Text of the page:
Then another commenter provided a lengthy and rather incoherent statement about how busy the Milwaukee Amtrak station is with its “seven trains per day,” and said that adding high speed rail to Madison would increase ridership “by leaps and bounds.” Actual statistics as to the increase were a bit lacking, and according to the Wisconsin publication I had cited earlier, the increase would be insufficient to pay the cost of operation and retirement of the investment on said high speed rail.

Then we had a Florida commenter who said that after his “new criminal governor” turned down the federal money a consortium of private investors pledged to make up the loss. That hardly sounded to me like turning down the federal money was a bad idea, but… To each his own, I guess.

Another Florida commenter chimed in to the effect that had the governor accepted the federal money that state commitment would have been “not much money at all” as the projects would've required "large commitments" from private investment. I don’t think it was the same one who accused me of “not having any facts” due to my lack of numbers, and that commenter had nothing to say about the Milwaukee to Madison ridership increasing “by leaps and bounds” or about the Phoenix project that “continues to grow year over year.” It’s okay not to have any numbers if you’re a Democrat.

Neither of the Florida commenters said the investment had actually been received or that the rail project was currently moving forward with, you know, picks and shovels and stuff like that. Everything that I can find online simply says that the project is defunct.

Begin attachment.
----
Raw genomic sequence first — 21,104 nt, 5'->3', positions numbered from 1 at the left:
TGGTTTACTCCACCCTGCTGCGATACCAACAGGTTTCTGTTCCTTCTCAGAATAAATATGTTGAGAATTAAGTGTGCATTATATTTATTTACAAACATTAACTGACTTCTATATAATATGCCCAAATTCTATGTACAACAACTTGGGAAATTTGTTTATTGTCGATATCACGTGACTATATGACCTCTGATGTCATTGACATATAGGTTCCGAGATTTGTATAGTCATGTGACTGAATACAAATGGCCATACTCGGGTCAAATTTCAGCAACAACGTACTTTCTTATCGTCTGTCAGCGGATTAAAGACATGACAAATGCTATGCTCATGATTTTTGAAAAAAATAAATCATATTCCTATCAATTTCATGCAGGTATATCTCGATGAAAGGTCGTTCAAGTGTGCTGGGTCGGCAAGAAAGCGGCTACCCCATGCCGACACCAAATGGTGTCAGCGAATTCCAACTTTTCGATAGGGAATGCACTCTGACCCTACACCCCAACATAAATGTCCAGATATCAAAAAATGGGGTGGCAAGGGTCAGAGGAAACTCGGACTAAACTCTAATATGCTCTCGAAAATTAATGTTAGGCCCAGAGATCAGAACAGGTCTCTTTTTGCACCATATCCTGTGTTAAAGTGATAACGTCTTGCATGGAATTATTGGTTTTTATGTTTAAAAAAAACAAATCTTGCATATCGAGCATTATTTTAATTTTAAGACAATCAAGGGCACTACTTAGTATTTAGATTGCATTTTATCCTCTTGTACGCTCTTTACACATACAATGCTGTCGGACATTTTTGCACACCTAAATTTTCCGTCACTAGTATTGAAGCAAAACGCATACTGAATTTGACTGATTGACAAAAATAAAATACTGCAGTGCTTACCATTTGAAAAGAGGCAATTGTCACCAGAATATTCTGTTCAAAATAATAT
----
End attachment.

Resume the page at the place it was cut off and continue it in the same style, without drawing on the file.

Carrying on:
As to private investment in high speed rail, I can only cite the California high speed rail project. Voters passed an $9.95 billion bond issue which assumes a federal commitment of $12 to $16 billion, private investment of $7.5 billion, with an additional $10 billion to come from local governments. The bond measure stipulates that any high speed rail be independent of public funding in any form for its operation in the future. The issue has proven to be nonsensical, since neither federal funding or private investment has been forthcoming and neither of them is at all likely, the possibility of any local funding is so unlikely as to be laughable, and studies have shown that operating revenue cannot pay more than a fraction of its operation cost, let alone provide for retirement of the investment. I would be very surprised if Florida’s situation was significantly different.

Note that those are actual numbers. As in facts. You can look them up.

A collateral comment said that Republican governors won’t raise taxes because they want to get reelected. I replied that Democratic governors won’t raise taxes for precisely the same reason, and got a response that “Democrats don’t raise taxes because Republicans have spent 30 years poisoning the well against any and all potential tax increases, no matter how small or necessary.” In other words, Democrats won't raise taxes because they want to get reelected.

I do believe it was a Republican Congress that raised taxes to balance the federal budget during the Clinton administration. Oh, yes, the “read my lips” president lost a second term because he raised taxes. He was of what party again? Right, he was Republican.

To quote President Obama regarding the Democratic Party during the 2010 campaign, “Already, we’ve given small businesses eight new tax cuts, […] That’s why we’ve cut taxes for 95% of working families. That’s why we’ve offered tax credits that have made college more affordable for millions…” Not exactly a big effort to raise taxes.

If this is the nature of our political discourse today, calling each other names and using a revenue-negative city project in Arizona during a good economy to justify a state project in Florida during a bad economy, then we are well and truly screwed and the problem does not lie with our elected representatives. It lies with the people who are electing them.

1 comment:

  1. All Hail Jayhawk
    All Hail Jayhawk

    I am a fan of his, to be sure, but what he says makes sense. And it is reasoned out and makes valid points. Whether you agree or not, is not a problem (for him at least). Just have some thought and reason behind what you;re saying.